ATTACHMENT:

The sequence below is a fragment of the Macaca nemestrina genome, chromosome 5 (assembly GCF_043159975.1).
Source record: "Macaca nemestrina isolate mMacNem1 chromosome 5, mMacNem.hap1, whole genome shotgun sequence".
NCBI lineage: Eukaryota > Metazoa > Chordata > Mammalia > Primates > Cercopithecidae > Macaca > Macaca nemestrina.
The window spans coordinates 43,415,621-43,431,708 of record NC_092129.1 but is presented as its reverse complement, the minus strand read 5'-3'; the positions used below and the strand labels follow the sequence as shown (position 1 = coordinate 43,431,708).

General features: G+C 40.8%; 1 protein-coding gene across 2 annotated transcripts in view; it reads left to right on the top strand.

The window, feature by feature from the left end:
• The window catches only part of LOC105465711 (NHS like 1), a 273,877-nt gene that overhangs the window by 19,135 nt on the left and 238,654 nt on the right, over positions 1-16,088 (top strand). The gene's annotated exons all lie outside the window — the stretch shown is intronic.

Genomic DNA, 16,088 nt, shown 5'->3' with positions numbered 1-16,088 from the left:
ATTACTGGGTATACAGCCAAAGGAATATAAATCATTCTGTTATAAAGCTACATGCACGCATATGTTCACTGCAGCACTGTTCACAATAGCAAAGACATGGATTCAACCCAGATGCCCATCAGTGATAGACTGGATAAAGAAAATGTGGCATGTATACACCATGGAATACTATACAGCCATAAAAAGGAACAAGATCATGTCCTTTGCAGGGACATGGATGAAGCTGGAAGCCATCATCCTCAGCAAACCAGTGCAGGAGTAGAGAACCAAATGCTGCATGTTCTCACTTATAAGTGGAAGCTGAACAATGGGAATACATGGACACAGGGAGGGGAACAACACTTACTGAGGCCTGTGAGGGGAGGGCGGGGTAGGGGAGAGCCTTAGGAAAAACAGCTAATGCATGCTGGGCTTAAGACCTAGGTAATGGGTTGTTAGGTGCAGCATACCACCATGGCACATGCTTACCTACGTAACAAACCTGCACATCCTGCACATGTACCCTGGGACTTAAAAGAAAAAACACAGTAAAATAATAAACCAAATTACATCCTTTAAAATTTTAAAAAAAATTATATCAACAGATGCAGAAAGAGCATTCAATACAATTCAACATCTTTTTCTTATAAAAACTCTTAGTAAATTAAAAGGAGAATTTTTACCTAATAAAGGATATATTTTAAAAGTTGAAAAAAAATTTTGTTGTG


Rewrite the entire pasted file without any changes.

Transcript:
The sequence below is a fragment of the Macaca nemestrina genome, chromosome 5 (assembly GCF_043159975.1).
Source record: "Macaca nemestrina isolate mMacNem1 chromosome 5, mMacNem.hap1, whole genome shotgun sequence".
NCBI lineage: Eukaryota > Metazoa > Chordata > Mammalia > Primates > Cercopithecidae > Macaca > Macaca nemestrina.
The window spans coordinates 43,415,621-43,431,708 of record NC_092129.1 but is presented as its reverse complement, the minus strand read 5'-3'; the positions used below and the strand labels follow the sequence as shown (position 1 = coordinate 43,431,708).

General features: G+C 40.8%; 1 protein-coding gene across 2 annotated transcripts in view; it reads left to right on the top strand.

The window, feature by feature from the left end:
• The window catches only part of LOC105465711 (NHS like 1), a 273,877-nt gene that overhangs the window by 19,135 nt on the left and 238,654 nt on the right, over positions 1-16,088 (top strand). The gene's annotated exons all lie outside the window — the stretch shown is intronic.

Genomic DNA, 16,088 nt, shown 5'->3' with positions numbered 1-16,088 from the left:
ATTACTGGGTATACAGCCAAAGGAATATAAATCATTCTGTTATAAAGCTACATGCACGCATATGTTCACTGCAGCACTGTTCACAATAGCAAAGACATGGATTCAACCCAGATGCCCATCAGTGATAGACTGGATAAAGAAAATGTGGCATGTATACACCATGGAATACTATACAGCCATAAAAAGGAACAAGATCATGTCCTTTGCAGGGACATGGATGAAGCTGGAAGCCATCATCCTCAGCAAACCAGTGCAGGAGTAGAGAACCAAATGCTGCATGTTCTCACTTATAAGTGGAAGCTGAACAATGGGAATACATGGACACAGGGAGGGGAACAACACTTACTGAGGCCTGTGAGGGGAGGGCGGGGTAGGGGAGAGCCTTAGGAAAAACAGCTAATGCATGCTGGGCTTAAGACCTAGGTAATGGGTTGTTAGGTGCAGCATACCACCATGGCACATGCTTACCTACGTAACAAACCTGCACATCCTGCACATGTACCCTGGGACTTAAAAGAAAAAACACAGTAAAATAATAAACCAAATTACATCCTTTAAAATTTTAAAAAAAATTATATCAACAGATGCAGAAAGAGCATTCAATACAATTCAACATCTTTTTCTTATAAAAACTCTTAGTAAATTAAAAGGAGAATTTTTACCTAATAAAGGATATATTTTAAAAGTTGAAAAAAAATTTTGTTGTG